The United Nations Wednesday said Rwanda and Uganda are supporting and sending weapons to rebel insurgents in neighboring Democratic Republic of Congo, according to reports.
A confidential report that was viewed by a Reuters reporter said that the two countries are supporting the M23 rebellion, which has lasted for around six months. The rebels are battling the Congolese army for control of parts of the northeastern North Kivu province, which has an abundance of minerals.
Rwandan Defense Minister General James Kabarebe is essentially leading the rebels and is in charge of their chain of command, the report said. High-level Ugandan officials also provided the M23 with reinforcements as well as “weapons deliveries, technical assistance, joint planning, political advice and facilitation of external relations,” according to the news agency.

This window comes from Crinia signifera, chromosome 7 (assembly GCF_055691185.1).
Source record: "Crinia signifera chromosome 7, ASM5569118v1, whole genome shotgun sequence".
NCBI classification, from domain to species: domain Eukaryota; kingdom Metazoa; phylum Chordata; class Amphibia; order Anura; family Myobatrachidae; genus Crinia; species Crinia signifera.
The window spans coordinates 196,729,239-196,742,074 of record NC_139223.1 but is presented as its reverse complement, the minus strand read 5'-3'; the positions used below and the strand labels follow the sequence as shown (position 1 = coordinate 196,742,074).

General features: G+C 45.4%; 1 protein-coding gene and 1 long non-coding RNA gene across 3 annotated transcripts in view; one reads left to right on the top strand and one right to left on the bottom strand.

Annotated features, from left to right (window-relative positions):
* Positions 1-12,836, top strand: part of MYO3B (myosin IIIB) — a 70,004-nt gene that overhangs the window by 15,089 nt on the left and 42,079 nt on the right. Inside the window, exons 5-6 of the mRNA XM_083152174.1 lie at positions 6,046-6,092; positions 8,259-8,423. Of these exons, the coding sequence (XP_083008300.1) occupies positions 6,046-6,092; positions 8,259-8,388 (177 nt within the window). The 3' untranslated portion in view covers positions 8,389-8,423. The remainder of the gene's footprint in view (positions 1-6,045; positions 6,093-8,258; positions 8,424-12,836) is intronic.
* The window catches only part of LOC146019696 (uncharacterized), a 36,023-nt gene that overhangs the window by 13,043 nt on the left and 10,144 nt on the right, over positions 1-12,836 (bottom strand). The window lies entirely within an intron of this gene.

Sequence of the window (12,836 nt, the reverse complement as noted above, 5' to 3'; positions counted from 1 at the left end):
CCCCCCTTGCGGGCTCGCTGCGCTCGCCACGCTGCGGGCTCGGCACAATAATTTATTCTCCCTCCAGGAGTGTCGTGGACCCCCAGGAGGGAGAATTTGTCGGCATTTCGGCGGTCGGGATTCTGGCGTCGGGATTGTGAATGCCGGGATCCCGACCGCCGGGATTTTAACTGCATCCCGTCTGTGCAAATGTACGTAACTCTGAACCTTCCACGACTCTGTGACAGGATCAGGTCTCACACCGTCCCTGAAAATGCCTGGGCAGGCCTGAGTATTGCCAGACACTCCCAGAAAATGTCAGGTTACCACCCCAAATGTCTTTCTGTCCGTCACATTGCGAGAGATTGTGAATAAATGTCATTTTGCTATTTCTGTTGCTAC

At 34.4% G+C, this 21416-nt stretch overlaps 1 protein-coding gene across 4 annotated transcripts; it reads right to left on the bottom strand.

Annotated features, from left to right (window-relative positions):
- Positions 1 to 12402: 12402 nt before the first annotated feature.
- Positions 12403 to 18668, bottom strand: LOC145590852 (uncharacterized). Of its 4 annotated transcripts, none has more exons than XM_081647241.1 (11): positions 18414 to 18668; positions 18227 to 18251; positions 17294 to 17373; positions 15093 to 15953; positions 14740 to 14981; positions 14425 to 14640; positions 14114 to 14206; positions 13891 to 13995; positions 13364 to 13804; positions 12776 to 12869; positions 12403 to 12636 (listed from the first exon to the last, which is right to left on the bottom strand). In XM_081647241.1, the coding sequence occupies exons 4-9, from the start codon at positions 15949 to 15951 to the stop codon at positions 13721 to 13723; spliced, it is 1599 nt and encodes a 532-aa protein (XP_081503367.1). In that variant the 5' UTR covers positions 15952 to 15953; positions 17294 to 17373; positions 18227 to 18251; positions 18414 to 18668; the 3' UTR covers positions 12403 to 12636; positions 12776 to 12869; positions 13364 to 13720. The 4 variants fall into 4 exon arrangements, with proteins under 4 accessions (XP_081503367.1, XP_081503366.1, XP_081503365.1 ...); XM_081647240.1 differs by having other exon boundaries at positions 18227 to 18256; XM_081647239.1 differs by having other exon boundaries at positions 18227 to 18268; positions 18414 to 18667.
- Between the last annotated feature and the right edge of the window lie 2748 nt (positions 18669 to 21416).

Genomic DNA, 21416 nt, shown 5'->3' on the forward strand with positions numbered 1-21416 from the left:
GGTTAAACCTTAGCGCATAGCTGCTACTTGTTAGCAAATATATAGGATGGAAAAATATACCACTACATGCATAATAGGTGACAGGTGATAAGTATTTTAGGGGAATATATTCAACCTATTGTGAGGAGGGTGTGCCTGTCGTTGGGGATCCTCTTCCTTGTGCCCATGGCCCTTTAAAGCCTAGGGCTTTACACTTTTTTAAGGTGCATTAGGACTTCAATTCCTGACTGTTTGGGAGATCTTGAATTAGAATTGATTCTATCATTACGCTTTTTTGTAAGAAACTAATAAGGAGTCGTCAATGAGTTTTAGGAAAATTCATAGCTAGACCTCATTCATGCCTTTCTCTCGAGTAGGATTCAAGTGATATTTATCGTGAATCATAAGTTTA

It added that General Bosco Ntaganda, a notorious militia commander known as “the Terminator” wanted by the International Criminal Court, leads the M23 rebellion on the ground.
Both Rwanda and Uganda strongly denied claims made in the U.N. report.
Ugandan Foreign Minister Henry Okello Oryem told the BBC that the U.N. is trying to blame his country for failing in its peacekeeping efforts in the region, following the Congo Wars, which lasted from 1996 until 2003, and left millions dead.
Olivier Nduhungirehe, a senior Rwandan diplomat, also told the broadcaster that the U.N. is moving in on “a political agenda that has nothing to do with getting at the true causes of conflict in the eastern DRC.”
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